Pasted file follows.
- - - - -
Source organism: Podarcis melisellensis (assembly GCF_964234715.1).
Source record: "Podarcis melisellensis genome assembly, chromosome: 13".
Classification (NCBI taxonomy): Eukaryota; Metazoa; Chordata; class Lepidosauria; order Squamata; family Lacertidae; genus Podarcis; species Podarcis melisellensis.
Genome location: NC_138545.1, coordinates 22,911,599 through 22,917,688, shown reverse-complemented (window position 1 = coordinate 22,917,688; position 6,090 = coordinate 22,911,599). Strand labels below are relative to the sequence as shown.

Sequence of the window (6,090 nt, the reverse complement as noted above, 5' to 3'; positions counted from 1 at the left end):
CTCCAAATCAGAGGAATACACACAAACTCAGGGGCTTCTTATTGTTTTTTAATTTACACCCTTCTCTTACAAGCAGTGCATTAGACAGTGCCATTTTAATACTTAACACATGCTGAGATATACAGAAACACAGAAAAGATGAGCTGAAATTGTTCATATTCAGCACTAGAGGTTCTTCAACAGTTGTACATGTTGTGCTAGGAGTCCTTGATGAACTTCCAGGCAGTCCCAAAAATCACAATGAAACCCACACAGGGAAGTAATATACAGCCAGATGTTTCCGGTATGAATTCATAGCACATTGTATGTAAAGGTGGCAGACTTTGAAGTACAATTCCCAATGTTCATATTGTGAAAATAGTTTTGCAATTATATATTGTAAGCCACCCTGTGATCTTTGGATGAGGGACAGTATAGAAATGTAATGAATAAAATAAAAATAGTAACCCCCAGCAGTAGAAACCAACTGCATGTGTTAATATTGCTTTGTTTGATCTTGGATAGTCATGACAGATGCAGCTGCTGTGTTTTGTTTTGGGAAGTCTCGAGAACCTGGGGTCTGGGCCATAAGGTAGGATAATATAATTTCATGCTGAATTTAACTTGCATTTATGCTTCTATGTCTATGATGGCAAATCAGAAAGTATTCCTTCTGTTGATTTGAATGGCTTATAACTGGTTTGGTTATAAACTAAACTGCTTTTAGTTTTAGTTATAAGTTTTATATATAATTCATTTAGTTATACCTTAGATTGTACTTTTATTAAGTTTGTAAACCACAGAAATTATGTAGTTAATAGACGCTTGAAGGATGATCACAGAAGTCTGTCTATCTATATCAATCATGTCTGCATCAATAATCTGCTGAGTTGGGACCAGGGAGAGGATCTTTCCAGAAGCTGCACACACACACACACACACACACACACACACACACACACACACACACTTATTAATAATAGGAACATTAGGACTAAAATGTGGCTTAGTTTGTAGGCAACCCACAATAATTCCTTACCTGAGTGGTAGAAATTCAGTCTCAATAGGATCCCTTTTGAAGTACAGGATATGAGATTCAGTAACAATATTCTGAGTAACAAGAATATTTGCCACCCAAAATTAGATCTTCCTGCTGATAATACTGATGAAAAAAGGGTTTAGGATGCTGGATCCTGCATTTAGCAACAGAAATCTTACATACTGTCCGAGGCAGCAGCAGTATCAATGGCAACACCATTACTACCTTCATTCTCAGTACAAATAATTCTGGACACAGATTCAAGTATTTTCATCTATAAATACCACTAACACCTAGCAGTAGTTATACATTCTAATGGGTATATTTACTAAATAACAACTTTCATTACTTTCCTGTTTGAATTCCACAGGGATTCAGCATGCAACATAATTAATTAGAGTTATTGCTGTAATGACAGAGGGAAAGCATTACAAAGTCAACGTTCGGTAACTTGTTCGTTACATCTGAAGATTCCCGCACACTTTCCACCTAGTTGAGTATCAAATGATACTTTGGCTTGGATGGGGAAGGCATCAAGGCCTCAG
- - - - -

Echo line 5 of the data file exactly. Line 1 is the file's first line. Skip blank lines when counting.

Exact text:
Sequence of the window (6,090 nt, the reverse complement as noted above, 5' to 3'; positions counted from 1 at the left end):